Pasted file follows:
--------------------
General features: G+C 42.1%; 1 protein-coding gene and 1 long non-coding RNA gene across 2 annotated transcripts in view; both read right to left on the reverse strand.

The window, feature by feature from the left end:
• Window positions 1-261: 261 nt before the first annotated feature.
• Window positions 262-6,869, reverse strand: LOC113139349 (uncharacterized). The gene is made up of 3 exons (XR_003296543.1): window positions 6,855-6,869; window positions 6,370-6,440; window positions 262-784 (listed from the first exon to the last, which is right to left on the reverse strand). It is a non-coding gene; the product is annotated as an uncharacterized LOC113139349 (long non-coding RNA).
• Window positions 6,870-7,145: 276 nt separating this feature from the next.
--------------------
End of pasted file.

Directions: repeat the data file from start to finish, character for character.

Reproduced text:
General features: G+C 42.1%; 1 protein-coding gene and 1 long non-coding RNA gene across 2 annotated transcripts in view; both read right to left on the reverse strand.

The window, feature by feature from the left end:
• Window positions 1-261: 261 nt before the first annotated feature.
• Window positions 262-6,869, reverse strand: LOC113139349 (uncharacterized). The gene is made up of 3 exons (XR_003296543.1): window positions 6,855-6,869; window positions 6,370-6,440; window positions 262-784 (listed from the first exon to the last, which is right to left on the reverse strand). It is a non-coding gene; the product is annotated as an uncharacterized LOC113139349 (long non-coding RNA).
• Window positions 6,870-7,145: 276 nt separating this feature from the next.